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Armenia: Uranium Exploration Plans Provoke Fears

Multi-million dollar project leaves villagers worried that their health will suffer.
The villagers of Lernadzor in the southern hills of Armenia are alarmed at plans to prospect for Uranium ore in the area, nearly forty year after a local mine was closed, allegedly due to a fatal accident linked to radiation poisoning.

In April this year, a contract was signed between the Armenian environment minister, Aram Harutiunian, and the Russian company Atompredmedzoloto to mine uranium throughout Armenia.

The hills around Lernadzor, in the Syunik region, 340 kilometres south of the Armenian capital Yerevan, are a prime candidate for exploratory work, because the region is well known as a source of uranium since Soviet times. Experts believe there are thousands of tonnes of ore still in the ground.

Atompredmedzoloto is the world’s second biggest uranium miner, dominating the market in Russia.

The Armenian and Russian partners have said they will start prospecting by means of drilling in the hills near the villages of Lernadzor, Pukhrut and Katnarat. If they find sufficient amounts of uranium, as they expect, they will start to mine them from 2010.

Harutiunian said that the exploration project will not pose any danger and all work will be done strictly in accordance with Armenian legislation.

“There are no grounds for concern because we will monitor…the prospecting,” said Harutiunian. “And that means that nothing is threatening the environment.”

Sergei Kirienko, the former Russian prime minister who is general director of Rosatom, the Russian state corporation which owns Atompredmedzoloto, said that depending on the amount of uranium they discover, the company could invest tens of millions of dollars in the Armenian project. He also emphasised that the uranium would benefit Armenia’s nuclear power industry.

A new venture, the Armenian-Russian Mining Company, was launched in Yerevan in 2008 to develop the project. “By our calculations, the joint venture ought to completely cover Armenia’s supplies of uranium, which is [an important] factor in its energy security,” said Kirienko.

He said that a joint team of Armenian and Russian specialists had already identified the areas they wished to prospect – the ones in Syunik amongst them.

However, both locals and environmentalists are alarmed by the news.

“We heard about this [exploration work] only from news broadcasts, we weren’t asked what we wanted or what we should do so that the village doesn’t suffer,” said Lernadzor elder Styopa Petrosian. “We all know that uranium is a radioactive substance which can very quickly create levels of radioactivity that directly affect the environment and people’s health.”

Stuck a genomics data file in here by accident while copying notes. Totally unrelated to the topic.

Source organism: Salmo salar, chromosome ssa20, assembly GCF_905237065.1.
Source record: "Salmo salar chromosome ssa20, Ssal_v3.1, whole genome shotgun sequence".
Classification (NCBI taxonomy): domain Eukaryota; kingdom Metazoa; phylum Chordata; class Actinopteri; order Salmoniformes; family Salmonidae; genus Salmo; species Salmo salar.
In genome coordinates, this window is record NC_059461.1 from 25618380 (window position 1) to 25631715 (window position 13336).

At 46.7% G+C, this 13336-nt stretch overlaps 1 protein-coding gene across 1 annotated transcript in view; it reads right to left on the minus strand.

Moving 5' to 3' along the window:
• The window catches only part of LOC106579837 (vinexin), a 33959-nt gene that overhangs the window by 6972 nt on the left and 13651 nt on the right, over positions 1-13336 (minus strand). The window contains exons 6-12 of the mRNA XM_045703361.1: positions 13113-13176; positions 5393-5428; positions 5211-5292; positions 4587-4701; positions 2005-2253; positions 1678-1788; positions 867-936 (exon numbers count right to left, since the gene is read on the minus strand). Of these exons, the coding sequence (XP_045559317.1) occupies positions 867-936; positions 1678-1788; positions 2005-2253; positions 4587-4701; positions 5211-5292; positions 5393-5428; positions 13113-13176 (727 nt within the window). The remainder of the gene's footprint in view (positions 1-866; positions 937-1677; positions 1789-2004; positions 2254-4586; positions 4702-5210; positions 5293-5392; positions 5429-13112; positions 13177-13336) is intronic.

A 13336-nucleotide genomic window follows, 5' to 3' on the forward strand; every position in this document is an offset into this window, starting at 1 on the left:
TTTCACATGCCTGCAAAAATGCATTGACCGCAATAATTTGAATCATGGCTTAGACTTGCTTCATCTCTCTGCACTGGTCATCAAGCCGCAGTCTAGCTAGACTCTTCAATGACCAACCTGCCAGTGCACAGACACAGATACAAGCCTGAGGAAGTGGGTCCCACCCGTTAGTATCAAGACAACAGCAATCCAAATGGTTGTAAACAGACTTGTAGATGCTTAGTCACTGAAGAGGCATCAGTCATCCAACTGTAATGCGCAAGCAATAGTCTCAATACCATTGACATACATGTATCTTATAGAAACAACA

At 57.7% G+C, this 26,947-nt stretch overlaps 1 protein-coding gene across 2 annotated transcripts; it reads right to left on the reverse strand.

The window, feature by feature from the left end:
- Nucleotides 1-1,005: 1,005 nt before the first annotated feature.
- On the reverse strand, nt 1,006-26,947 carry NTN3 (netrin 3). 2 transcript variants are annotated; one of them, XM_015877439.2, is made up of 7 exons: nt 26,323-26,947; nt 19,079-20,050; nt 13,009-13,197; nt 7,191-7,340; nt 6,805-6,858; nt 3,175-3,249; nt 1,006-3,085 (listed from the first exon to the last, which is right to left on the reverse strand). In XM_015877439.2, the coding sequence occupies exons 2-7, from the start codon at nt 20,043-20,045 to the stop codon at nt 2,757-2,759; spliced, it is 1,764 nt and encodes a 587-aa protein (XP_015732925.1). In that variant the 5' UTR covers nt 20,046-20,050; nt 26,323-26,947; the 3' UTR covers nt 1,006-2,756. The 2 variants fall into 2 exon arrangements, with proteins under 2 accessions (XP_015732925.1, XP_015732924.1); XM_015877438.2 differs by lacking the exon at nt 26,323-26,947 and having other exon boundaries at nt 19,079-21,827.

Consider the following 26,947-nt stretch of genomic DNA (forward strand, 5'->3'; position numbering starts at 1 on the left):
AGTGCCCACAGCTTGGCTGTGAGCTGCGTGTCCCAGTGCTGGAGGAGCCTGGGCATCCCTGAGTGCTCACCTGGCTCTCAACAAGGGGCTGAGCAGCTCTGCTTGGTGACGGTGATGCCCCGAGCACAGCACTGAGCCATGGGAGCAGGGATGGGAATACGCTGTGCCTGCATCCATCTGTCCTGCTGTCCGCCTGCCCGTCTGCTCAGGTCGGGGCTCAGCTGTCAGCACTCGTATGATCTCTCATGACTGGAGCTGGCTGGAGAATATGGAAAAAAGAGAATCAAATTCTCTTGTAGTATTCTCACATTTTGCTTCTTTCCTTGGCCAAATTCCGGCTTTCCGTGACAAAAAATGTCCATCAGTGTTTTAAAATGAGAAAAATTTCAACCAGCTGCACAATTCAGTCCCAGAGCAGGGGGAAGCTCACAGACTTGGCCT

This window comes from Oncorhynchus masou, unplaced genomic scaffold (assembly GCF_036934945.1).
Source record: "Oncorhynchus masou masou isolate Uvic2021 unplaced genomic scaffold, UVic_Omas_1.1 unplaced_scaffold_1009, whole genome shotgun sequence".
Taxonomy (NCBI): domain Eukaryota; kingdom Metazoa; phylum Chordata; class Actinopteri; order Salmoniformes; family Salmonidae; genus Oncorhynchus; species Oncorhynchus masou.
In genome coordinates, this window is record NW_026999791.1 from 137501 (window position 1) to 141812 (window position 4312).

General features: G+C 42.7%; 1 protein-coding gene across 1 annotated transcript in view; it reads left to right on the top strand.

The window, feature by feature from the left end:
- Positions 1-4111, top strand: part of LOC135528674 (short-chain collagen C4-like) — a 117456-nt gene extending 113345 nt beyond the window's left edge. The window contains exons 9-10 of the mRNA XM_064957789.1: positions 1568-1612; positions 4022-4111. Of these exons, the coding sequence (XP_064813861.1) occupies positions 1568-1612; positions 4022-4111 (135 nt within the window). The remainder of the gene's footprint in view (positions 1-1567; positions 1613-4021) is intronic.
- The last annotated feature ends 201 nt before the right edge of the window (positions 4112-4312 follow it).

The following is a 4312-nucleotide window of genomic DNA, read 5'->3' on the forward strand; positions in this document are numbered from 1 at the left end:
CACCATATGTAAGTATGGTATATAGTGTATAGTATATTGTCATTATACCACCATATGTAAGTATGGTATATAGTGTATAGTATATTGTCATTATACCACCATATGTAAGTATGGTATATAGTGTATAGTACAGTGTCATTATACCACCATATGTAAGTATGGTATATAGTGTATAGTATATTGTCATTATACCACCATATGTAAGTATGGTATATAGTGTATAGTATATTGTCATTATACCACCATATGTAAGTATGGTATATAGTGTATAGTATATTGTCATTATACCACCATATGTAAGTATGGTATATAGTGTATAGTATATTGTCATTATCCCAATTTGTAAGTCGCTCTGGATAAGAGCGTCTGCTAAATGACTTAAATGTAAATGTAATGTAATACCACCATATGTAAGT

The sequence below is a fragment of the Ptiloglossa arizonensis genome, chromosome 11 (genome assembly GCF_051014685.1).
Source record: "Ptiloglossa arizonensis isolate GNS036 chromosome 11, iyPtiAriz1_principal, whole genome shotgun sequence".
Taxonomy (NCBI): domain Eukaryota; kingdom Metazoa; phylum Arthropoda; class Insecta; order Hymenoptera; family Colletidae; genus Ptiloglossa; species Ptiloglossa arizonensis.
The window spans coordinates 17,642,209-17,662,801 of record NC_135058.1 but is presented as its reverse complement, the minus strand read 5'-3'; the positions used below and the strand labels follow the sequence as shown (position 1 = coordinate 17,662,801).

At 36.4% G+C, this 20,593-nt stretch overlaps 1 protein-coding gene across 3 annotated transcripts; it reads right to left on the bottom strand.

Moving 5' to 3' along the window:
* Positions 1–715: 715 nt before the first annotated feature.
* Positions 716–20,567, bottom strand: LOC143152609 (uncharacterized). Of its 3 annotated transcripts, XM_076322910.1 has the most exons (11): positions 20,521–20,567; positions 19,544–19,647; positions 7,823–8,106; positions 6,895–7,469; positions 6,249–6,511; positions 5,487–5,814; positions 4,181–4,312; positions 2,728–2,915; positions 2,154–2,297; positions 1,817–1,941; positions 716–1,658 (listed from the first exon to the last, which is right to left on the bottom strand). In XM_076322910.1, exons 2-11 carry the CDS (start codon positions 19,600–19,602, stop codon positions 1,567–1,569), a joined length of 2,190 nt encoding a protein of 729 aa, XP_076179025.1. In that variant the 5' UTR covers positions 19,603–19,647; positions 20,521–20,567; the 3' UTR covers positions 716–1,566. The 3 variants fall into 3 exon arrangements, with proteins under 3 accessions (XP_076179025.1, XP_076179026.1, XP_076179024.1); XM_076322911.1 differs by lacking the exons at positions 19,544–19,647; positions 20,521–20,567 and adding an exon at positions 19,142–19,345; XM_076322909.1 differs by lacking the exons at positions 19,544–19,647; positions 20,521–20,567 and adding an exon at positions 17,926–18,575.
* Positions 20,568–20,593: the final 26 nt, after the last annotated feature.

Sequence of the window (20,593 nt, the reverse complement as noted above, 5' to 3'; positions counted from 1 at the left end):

“If work begins on extracting uranium, Armenia will turn into a disaster zone,” said Hakob Sanasarian, a leading green activist. “This kind of mining could be environmentally destructive for such a small country.”

Villagers in Lernadzor say that in the 1970s there was a brief period of uranium mining during which several miners reportedly died and the mine was abruptly shut down. There was no explanation given for the closure.

“I remember just like it was today how the whole village heard that several people had died in the mine, but no one found out what happened and why,” said 70-year-old Babken Gevorgian.

“All the conversations were about how the miners died from high levels of radiation,” said Vladik Martirosian, head of the environmental organisation Khustup and an engineer in the environmental department of the nearby Zangezur Copper Molybdenum Factory. “I think that was what happened because we did not even see their bodies. They shut the mine and they also shut our mouths.”

IWPR approached Armenia’s ministry of energy and natural resources about why the mine was closed, but officials were unable to respond to our enquiries.

Another cause for concern is the proximity of the projected exploration work to Armenia’s biggest and richest national park, Shikahogh. The director of Shikahogh, Ruben Mkrtchian, is resolutely opposed to the uranium extraction project.

“The distance between [proposed exploration area] and Shikahogh is less than 50 km,” said Mkrtchian. “That means that [if] mines open, the national park will be subjected to radiation. Animals will definitely get sick because of this and trees will start to wither. If that happens, the whole ecological balance of the forest will be disrupted.”

Scientist and academician Sergei Grigorian, who will lead the prospecting work, says that contemporary mining methods are safe and that mining will not pose any environmental hazards. He said that the more dangerous process of uranium enrichment would take place not in Armenia, but in a joint Russian-Kazak centre in the city of Angarsk in Siberia.

Environmentalists say they have not been convinced. Eveline Ghukasian, deputy director of the Institute of Hydrology and Fish-Breeding in the Armenian National Academy of Sciences, said, “In Syunik [region], where the environment has already been polluted because of large-scale mining work, the last thing we need is radiation caused by the extraction of uranium. Starting up the mines could have not just irreversible environmental effects, but cause early death, cancers and birth defects.”

Local officials say they are satisfied with the government’s assurances about the safety of the project.

But villagers like Haik Minasian, 20, are sceptical. “Because local officials support these government decisions, I am sure that our protests won’t be heard, they will start looking for uranium and the effect on us, local people, will be lethal,” he said. “One day we’ll go to sleep and we won’t wake up.”

Arpi Harutiunian is a reporter with in Yerevan.